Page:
…Properly called a Nodwell. It’s a 1982 model of a tracked vehicle manufactured my Canadian Foremost. I am to drive this calamitous contraption 60 miles across the Ross Ice Shelf from McMurdo Station to Black Island Antarctica. I’m a heavy equipment mechanic tasked with repairing the two generators at Black Island that are down. There are other problems with other systems on the station also. Six other people will be going on the traverse (any overland trip here is referred to as a traverse) with me. We are taking a total of four vehicles. Three of them being Pisten Bullys and the fourth being the aforementioned Nodwell. The Nodwell was brought into the United States Antarctic Program back in the days when each piece of equipment had a unique name. The Nodwell’s name is T-Rex. Pisten Bully is a German made ski groomer type of vehicle. It’s name is a reference to the French/Italian term “piste”. The Pisten Bully is a great vehicle for its intended purpose but that purpose wasn’t to transport scientists and equipment across Antarctica. Despite the snow and ice, this place isn’t Squaw Valley.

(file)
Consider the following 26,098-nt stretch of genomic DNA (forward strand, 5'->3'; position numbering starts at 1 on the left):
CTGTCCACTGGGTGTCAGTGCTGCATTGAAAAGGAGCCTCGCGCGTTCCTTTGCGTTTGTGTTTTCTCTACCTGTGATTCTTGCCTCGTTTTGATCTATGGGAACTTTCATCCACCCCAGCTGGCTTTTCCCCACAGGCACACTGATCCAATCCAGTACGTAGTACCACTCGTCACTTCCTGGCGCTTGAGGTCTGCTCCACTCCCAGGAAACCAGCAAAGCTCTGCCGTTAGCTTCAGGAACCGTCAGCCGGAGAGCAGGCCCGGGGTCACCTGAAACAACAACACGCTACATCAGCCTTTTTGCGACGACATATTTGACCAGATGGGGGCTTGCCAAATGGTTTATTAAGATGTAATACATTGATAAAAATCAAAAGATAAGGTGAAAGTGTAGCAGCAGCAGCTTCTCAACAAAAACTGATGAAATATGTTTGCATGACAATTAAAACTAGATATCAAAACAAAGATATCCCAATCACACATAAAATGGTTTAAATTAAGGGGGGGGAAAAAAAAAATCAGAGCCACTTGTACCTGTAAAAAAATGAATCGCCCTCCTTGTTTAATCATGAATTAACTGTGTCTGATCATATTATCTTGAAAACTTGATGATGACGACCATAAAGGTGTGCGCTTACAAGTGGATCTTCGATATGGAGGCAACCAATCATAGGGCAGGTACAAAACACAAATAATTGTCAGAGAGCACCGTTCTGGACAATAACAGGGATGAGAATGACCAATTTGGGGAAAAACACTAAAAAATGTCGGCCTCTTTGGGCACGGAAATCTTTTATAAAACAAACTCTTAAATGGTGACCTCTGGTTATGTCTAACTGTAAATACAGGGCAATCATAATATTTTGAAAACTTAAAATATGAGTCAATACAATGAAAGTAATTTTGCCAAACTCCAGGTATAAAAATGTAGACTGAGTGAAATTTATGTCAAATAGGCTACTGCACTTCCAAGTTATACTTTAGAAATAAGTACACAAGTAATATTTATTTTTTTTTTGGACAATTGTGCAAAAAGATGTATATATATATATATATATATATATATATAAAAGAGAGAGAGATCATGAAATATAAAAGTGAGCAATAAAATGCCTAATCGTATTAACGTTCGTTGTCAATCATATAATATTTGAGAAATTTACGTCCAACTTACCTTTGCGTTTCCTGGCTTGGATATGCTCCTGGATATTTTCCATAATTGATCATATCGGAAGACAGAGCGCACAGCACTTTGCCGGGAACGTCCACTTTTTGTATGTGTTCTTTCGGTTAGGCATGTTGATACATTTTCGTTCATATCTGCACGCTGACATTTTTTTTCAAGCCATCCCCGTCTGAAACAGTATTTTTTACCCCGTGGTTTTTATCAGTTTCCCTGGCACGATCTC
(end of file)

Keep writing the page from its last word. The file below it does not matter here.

A Pisten Bully
Black Island gets its name because it is mostly snow and ice free. The katabolic winds here are treacherous and Black Island bears the brunt of their force, scrubbing the island clean of any accumulated snow and ice. The plan was to leave on Monday at 7:15 AM. But high winds in the forecast caused a 24 hour delay to our trip. This worked in my favor as I have a great deal of tasking on my plate and really need to get it done. During the delay our manifest increased by three people as a film crew wishes to go along for the ride. On Tuesday I checked my email at 6:15 to see if we were a go. An email outage prevented anyone from being notified so everyone prepared for going. For my part, this involves starting T-Rex which is no small task considering there isn’t indoor parking for vehicles. Think about how hard it is to start your car when it’s cold outside and multiply that by ten. The temperatures are colder, the wind is fiercer and the equipment is older. I also had to load a few “do not freeze” items on T-Rex and gather my personal belongings for the trip. After the preparation I went to the dining facility for breakfast. It was there that I eventually found out that the traverse was postponed another 24 hours. I wondered how Shackleton, Scott and Amundsen were able to do what the did without the benefit of weather forecasters and email.
By Tuesday evening our manifest had grown by another person. This time a cook and friend of mine from former trips into the Antarctic hinterlands. It was a relief to know that I wouldn’t have to rely on boil-in-the-bag type backpacker food. As the day went on, I realized that my luggage for the trip was getting heavier as I kept thinking of items that might be good to have along. As time would soon tell, this was a good thing.